Research provides unexpected lessons for Roy and Bhattacharjee

Abhinaba BhattacharjeeView print quality image
Josh RoyView print quality image
Graduate student Abhinaba Bhattacharjee, top photo, and junior Josh Roy joined the Health Smart Technologies startup to help develop a device for Quantifiable Soft Tissue Manipulation. Their research is expected to lead to improvements in physical therapy and other health fields. Photos by Liz Kaye, IU Communications

Research is the quest to uncover the unknown. Sometimes you get more than you bargained for in the process, which is exactly what happened to IUPUI's Josh Roy and Abhinaba Bhattacharjee when they signed on with faculty-led startup Health Smart Technologies.

Roy is a junior studying medical humanities and health studies in the School of Liberal Arts and the Honors College; Bhattacharjee is a graduate student in the School of Engineering and Technology. Both joined School of Health and Rehabilitation Sciences associate professor Terry Loghmani's research team knowing they would learn more about manual therapy.

With the duo's assistance, Health Smart Technologies continued to develop a device allowing medical professionals to measure the pressure and direction of force used during treatment. This will allow for improved and more consistent treatment in fields such as physical therapy and chiropractic care.

Those technical lessons, gaining knowledge related directly to the research itself, were what Roy and Bhattacharjee expected. Seeing firsthand how the research will likely impact their own futures was the added bonus.

"Seeing this side of physical therapy is so unique that some physical therapists never see it in their whole career. I'm not even a therapist yet, and I'm already getting an opportunity to see it," Roy said. "That will help show me my interests, and if I'm interested in research, if getting my Ph.D. one day would be possible. It's good to be a fly on the wall and see it."

The project also widened Bhattacharjee's perspective.

"I had some enthusiasm in electronics initially when I was a kid. At that time, there wasn't much robotics in the country where I'm from," said Bhattacharjee, who is originally from India. "But electronics always used to make me happy and inquisitive about how things work. Now I'm studying electrical and computer engineering during my master's degree.

"When I started this project, I really wondered how it would be implemented and how it would satisfy a need. But now, at this stage, I know how it works because I have been through the whole journey. I've gained a lot of experience in medical robotics, so it will help me pursue a career in medical device development and medical robotics."

A hands-on approach to improving manual therapy

The Health Smart Technology team says Quantifiable Soft Tissue Manipulation, or QSTM, is the key to helping medical professionals understand their actions during treatment. When a therapist massages an injured muscle, for example, they can't determine with any certainty how hard they are pressing. That makes it difficult to replicate successful treatment -- both from session to session or from one clinician to the next -- and train future therapists.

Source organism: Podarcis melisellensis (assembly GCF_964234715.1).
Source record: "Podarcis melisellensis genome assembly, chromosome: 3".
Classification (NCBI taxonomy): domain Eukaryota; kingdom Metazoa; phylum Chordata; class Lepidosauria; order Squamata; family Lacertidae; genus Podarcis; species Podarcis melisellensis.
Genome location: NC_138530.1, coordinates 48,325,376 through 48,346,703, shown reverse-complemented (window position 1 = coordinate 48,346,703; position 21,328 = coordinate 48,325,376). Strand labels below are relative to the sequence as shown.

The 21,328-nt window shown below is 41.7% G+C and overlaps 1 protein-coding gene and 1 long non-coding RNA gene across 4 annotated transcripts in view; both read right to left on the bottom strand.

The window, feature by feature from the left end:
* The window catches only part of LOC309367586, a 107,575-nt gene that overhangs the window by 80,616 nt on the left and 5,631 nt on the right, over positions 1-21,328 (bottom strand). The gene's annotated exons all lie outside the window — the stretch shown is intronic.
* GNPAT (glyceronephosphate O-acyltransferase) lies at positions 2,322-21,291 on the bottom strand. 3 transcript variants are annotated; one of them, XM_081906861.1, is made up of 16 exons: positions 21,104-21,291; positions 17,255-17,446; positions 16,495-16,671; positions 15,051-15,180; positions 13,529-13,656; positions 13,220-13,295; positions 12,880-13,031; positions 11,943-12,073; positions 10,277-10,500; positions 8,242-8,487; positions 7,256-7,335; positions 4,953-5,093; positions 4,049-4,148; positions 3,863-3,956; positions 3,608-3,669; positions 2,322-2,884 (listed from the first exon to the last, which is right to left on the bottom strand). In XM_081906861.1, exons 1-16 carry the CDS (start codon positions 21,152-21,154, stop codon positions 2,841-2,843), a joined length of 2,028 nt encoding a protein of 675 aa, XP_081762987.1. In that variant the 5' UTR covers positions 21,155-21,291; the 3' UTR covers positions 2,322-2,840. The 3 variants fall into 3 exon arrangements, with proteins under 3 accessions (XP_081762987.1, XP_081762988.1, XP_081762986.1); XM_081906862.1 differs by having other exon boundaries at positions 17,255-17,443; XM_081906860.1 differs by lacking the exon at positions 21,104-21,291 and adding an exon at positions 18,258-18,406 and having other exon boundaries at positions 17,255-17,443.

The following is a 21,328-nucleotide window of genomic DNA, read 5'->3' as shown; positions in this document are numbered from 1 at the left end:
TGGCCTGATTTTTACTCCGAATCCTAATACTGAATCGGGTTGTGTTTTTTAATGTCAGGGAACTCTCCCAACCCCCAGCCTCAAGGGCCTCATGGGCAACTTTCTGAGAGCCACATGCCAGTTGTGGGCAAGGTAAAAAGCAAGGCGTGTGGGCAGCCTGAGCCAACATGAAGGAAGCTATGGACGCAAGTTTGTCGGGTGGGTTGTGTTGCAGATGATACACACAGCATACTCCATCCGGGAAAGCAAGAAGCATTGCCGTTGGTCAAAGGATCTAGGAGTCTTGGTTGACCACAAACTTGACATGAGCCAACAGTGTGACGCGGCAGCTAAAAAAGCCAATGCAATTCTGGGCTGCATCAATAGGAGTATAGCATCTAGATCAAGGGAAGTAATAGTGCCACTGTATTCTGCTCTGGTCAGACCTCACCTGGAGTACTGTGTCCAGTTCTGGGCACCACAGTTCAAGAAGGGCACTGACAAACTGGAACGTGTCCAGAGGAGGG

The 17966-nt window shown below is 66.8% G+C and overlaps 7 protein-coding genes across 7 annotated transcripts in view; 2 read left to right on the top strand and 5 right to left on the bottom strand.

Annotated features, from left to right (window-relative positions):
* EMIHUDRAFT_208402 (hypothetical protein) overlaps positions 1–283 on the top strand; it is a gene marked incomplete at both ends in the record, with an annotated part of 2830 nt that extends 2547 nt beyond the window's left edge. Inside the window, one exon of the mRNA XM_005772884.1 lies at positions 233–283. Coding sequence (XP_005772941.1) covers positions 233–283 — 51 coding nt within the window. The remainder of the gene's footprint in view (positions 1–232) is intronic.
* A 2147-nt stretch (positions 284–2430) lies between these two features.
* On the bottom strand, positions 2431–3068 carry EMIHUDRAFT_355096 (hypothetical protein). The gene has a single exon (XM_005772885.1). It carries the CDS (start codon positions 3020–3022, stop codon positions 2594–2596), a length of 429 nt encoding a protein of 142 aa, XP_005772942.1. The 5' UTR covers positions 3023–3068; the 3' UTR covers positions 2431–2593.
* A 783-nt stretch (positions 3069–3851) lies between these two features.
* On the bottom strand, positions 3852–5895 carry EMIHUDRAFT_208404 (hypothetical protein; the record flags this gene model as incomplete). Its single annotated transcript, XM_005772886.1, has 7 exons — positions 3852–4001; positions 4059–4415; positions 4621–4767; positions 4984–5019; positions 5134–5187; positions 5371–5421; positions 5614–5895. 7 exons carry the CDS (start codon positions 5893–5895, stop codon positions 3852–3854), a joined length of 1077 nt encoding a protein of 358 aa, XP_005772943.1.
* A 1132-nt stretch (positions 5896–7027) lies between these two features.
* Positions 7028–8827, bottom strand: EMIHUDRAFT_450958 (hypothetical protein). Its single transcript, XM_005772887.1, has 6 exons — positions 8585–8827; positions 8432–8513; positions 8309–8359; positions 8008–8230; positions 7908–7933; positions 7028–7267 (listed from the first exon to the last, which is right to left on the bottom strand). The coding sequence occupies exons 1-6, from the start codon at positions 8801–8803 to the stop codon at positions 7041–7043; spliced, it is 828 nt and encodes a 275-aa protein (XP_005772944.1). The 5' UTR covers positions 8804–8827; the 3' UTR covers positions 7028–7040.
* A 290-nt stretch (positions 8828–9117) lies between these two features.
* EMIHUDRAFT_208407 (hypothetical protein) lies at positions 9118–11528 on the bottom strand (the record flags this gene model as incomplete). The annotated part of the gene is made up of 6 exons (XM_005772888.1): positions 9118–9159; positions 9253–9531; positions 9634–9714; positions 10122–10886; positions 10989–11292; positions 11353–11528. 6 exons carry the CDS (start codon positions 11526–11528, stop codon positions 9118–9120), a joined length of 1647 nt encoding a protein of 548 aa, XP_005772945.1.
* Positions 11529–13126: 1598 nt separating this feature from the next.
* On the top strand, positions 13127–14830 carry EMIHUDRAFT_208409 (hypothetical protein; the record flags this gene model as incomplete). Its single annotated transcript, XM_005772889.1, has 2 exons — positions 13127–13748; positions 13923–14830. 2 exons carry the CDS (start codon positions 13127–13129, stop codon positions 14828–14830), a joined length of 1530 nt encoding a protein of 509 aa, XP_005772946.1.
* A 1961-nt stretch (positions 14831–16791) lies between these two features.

"Some therapists have gone their whole lives not knowing how many newtons of force they've applied. They're just like, 'Oh, it's moderate," which could be accurate, but they don't really know. QSTM makes it a lot more reliable," Roy explained.

Improving consistency and reliability across the board would go a long way toward reducing pain and healing injuries more quickly. Bhattacharjee specifically mentioned how the device's use could eventually benefit athletes trying to get back on the field sooner, something that should interest sports-crazy Indianapolis.

In search of a solution, the team developed device prototypes that can measure and record valuable information. Bhattacharjee was part of the engineering team that worked on the electrical architecture, ensuring communication between the device and computer software.

Multidisciplinary approach

Quantifiable Soft Tissue Manipulation research has benefited from researchers and students across campus, including those involved with computer, electrical and aeronautical engineering; health and rehabilitation sciences; and liberal arts.

"What's cool is that Abhinaba is an engineer in grad school, and we have some other engineers on the team. Dr. Loghmani's a Ph.D. physical therapist, and we have some physical therapy students and me," said Roy, who recently switched majors to medical humanities in the School of Liberal Arts because he wanted to improve his writing and speaking skills while also continuing in the medical field. "It's a very multitalented team. It helps because we're coming at this device from a bunch of different angles. One field would fail without the other."

Roy focused on data entry and interviewed practicing therapists to help identify their specific needs, bringing Health Smart Technologies that much closer to putting the device in clinicians' hands. He modestly downplays his duties as "just intern work," but he also can't be thankful enough for the opportunities he has received.

"Being part of such a cool team with Health Smart and Dr. Loghmani, even doing data entry feels like an honor."

As Bhattacharjee completes his thesis, Roy will continue working with Loghmani throughout the summer. His Life-Health Sciences internship, which matched him with Loghmani during the school year, has ended, but a grant from the Center for Research and Learning will keep him with Health Smart Technologies for a few more months.

"How cool it is that Dr. Loghmani and Health Smart are allowing me to be on that team, giving me the chance," Roy said. "They could find someone else. They could pay someone or get another physical therapy student, but they've given me, an undergrad student, an opportunity."